In pre-war Italy, a young couple have a baby boy. The father, however, is jealous of his son - and the scene moves to antiquity, where the baby is taken into the desert to be killed. He is ... See full summary »
Mamma Roma is a middle-aged whore of Roma. Now she can quit her job to become a fruit seller. And she can take back her 16-year-old son, Ettore. For him, she dreams of a good position. But ... See full summary »
Pier Paolo Pasolini
Paul Javal is a writer who is hired to make a script for a new movie about Ulysses more commercial, which is to be directed by Fritz Lang and produced by Jeremy Prokosch. But because he let... See full summary »
To win the kingdom his uncle took from his father, Jason must steal the golden fleece from the land of barbarians, where Medea is royalty and a powerful sorceress, where human sacrifice ... See full summary »
Pier Paolo Pasolini
Cold, rain, and fog surround a plant in Ravenna. Factory waste pollutes local lakes; hulking anonymous ships pass or dock and raise quarantine flags. Guiliana, a housewife married to the ... See full summary »
Edmund, a young boy who lives in war-devastated Germany after the Second World War has to do all kinds of work and tricks to help his family in getting food and barely survive. One day he ... See full summary »
In a seedy section of Rome, Vittorio Cataldi - "Accattone" ("beggar" in Italian) to those that know him - lives off the avails of prostitution, Maddalena being his one and only girl. He is married to Ascenza with who he has one young son named Iaio, but he does not live with them - they who live with her father and brother - provide for them, or play any important part of their lives. He generally hangs out with his similarly slack life friends playing cards and drinking. His source of income is threatened when Maddalena is injured being hit by a motorcyclist, then beaten by rivals of his, which leads to her being arrested and jailed for a year. Largely because of Iaio, Accattone contemplates going straight and getting a real job. Then he meets Stella, a young innocent woman who has had a hard life, but who is not as naive to the ways of the world as she first appears. Accattone falls in love with her, but as the thought of working a steady job now becomes abhorrent, contemplates ... Written by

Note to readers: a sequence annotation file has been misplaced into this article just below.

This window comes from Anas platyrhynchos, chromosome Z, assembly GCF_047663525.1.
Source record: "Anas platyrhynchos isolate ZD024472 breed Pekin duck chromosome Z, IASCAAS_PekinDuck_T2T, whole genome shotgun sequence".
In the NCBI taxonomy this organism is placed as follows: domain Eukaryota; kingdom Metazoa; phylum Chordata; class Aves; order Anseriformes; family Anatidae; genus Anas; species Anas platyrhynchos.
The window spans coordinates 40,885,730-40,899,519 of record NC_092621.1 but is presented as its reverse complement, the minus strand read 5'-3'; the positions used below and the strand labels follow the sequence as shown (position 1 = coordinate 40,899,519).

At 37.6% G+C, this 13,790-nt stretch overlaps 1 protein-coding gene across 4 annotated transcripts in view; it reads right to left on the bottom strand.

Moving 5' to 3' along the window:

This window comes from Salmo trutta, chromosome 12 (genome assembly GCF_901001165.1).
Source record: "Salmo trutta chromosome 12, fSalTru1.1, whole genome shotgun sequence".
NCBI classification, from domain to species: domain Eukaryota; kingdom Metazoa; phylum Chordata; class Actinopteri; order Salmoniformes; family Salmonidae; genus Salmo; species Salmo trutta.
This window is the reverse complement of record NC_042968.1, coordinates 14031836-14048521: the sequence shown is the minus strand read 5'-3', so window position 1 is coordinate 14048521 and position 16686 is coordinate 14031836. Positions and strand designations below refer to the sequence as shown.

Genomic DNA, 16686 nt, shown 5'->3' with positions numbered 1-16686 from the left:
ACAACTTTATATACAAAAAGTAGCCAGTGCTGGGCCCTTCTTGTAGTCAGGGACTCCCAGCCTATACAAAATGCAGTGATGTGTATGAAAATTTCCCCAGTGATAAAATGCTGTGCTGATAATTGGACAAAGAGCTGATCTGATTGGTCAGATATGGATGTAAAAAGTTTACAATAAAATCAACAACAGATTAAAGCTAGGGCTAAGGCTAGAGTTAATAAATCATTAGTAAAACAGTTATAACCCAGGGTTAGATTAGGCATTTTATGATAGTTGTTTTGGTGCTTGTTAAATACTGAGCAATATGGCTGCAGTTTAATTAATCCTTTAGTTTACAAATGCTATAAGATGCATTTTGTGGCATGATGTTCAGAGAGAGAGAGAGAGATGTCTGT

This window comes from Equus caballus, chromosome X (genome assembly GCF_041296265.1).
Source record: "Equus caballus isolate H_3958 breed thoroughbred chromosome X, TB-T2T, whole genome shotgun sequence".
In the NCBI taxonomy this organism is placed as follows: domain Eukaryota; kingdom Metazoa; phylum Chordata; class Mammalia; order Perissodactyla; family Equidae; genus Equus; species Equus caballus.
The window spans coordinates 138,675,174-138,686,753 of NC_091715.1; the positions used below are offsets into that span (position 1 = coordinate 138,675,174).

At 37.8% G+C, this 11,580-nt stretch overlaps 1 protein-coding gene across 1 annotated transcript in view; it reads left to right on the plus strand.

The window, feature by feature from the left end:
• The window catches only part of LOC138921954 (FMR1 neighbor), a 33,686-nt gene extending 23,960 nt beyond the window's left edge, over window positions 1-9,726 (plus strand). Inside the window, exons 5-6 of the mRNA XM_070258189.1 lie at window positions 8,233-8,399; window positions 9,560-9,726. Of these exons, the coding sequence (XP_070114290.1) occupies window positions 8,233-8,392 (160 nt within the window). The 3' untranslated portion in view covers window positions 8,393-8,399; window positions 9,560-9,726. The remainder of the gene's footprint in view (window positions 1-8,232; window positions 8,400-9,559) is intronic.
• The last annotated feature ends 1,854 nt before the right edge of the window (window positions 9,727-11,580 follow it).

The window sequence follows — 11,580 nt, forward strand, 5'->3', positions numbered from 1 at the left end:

Just to start with, Accattone was not filmed in Naples but in Rome. Someone might have brought to that understanding by some Neapolitans gangsters that appear at some point in the movie As for the "ruins" that scatter the landscape, they are mostly buildings that will soon replace the barracks such as the one in which Accattone lives, or the Acquedotto Felice, an ancient Roman aqueduct that runs close to Prenestina and Casilina, two Roman suburbs, that you can see in Mamma Roma as well. Franco Citti, the character of Accattone, perfectly embodies the roman lumpenproletariat of the time: idle, fatalistic and desperate. Pasolini met Franco's brother Sergio, a plasterer, hanging around Cinecittà in 1951. He introduced him to his brother Franco that became Pasolini's dialectical adviser for Accattone, Mamma Roma and his book "Ragazzi di vita"; his "living vocabulary" as he called him. Indeed, Pasolini interests for dialects and slangs (Roman is not really a dialect anymore but a slang) was not disappointed. The dialogues between the characters are full of fantasy: rude and in some way reminiscent of their peasant past. A must see if you're interested in Neorealism and in the "ways of the underworld lumpenproletariat". Someone connected this movie with Bunuel's "Los Olvidados". I definitely agree.
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